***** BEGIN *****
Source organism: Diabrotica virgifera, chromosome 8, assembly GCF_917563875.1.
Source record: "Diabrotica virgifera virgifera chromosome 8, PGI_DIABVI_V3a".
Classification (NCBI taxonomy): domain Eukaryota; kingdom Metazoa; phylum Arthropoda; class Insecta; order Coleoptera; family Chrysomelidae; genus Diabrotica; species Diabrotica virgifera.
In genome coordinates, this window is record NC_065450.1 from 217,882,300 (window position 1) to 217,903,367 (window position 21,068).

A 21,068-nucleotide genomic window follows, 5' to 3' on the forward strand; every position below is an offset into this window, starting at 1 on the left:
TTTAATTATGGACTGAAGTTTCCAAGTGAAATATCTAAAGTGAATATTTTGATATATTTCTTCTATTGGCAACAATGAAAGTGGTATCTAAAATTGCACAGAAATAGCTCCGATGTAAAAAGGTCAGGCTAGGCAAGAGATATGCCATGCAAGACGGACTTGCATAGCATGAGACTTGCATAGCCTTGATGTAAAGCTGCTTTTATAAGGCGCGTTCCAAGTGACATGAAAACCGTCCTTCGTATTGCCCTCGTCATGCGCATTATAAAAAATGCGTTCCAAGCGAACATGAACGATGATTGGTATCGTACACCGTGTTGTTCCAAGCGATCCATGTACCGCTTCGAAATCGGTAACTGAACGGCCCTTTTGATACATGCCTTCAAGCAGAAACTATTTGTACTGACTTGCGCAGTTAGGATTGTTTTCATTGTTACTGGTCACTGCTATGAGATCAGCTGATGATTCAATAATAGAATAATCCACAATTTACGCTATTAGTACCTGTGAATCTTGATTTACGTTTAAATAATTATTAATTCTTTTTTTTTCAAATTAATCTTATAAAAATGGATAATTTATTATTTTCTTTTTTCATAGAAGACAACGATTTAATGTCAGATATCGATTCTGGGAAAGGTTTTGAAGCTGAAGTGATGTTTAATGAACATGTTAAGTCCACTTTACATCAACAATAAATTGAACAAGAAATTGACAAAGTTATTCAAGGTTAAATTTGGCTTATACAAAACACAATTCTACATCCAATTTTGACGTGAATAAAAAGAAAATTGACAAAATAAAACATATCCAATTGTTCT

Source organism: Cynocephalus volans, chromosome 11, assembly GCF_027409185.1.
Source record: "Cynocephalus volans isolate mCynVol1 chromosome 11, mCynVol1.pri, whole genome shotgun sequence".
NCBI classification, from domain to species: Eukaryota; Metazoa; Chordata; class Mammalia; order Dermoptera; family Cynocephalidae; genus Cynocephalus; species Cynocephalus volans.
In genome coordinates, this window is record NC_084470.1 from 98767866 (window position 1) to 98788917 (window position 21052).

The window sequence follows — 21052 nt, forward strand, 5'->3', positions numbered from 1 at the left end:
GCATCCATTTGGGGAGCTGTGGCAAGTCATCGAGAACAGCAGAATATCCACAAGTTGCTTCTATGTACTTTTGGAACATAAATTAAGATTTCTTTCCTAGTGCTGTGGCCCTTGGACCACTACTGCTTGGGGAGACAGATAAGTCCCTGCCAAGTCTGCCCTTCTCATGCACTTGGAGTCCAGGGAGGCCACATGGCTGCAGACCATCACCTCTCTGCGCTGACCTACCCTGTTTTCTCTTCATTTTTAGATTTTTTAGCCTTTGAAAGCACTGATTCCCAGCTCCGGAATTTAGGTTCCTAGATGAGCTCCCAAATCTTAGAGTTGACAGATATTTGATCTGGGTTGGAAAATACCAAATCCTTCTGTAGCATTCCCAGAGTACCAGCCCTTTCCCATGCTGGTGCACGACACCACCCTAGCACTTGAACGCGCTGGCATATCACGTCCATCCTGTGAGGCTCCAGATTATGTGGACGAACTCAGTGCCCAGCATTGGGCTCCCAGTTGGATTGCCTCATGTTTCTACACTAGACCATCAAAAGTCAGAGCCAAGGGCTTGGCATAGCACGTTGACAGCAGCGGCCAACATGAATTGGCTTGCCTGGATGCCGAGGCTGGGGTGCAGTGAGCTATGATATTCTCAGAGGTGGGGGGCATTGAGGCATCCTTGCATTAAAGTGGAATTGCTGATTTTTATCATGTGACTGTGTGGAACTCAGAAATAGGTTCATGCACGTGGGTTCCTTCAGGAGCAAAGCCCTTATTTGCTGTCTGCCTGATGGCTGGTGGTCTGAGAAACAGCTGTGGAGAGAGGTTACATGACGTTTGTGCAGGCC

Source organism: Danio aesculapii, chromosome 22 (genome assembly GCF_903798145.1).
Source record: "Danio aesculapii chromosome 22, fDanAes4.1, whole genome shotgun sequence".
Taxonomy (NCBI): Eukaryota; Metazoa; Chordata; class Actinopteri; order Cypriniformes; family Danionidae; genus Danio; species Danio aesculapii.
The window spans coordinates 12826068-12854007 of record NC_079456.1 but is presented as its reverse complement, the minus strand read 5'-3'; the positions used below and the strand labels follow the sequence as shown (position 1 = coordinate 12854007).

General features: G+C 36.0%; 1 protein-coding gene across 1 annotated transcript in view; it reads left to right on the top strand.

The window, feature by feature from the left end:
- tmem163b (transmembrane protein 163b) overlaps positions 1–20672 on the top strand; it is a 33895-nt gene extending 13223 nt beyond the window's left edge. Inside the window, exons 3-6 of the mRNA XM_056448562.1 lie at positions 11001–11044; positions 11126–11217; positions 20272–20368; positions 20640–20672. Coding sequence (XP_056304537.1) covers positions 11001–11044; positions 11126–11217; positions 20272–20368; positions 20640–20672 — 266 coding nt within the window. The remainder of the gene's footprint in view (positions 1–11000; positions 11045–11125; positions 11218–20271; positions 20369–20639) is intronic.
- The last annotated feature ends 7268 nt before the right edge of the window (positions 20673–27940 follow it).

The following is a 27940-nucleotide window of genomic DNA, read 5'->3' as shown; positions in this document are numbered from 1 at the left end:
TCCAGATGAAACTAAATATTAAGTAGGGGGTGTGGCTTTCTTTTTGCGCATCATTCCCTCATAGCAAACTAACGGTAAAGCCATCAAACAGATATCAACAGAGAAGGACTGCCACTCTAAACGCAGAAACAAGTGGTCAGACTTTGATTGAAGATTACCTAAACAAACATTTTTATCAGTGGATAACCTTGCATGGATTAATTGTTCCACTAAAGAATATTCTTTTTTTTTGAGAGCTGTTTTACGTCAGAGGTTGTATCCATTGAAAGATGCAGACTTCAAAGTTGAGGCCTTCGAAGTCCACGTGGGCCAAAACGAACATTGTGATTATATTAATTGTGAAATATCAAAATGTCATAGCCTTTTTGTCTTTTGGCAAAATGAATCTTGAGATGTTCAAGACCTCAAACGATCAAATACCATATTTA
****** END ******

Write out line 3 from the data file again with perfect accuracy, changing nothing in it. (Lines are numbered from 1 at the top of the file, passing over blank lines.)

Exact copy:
Classification (NCBI taxonomy): domain Eukaryota; kingdom Metazoa; phylum Arthropoda; class Insecta; order Coleoptera; family Chrysomelidae; genus Diabrotica; species Diabrotica virgifera.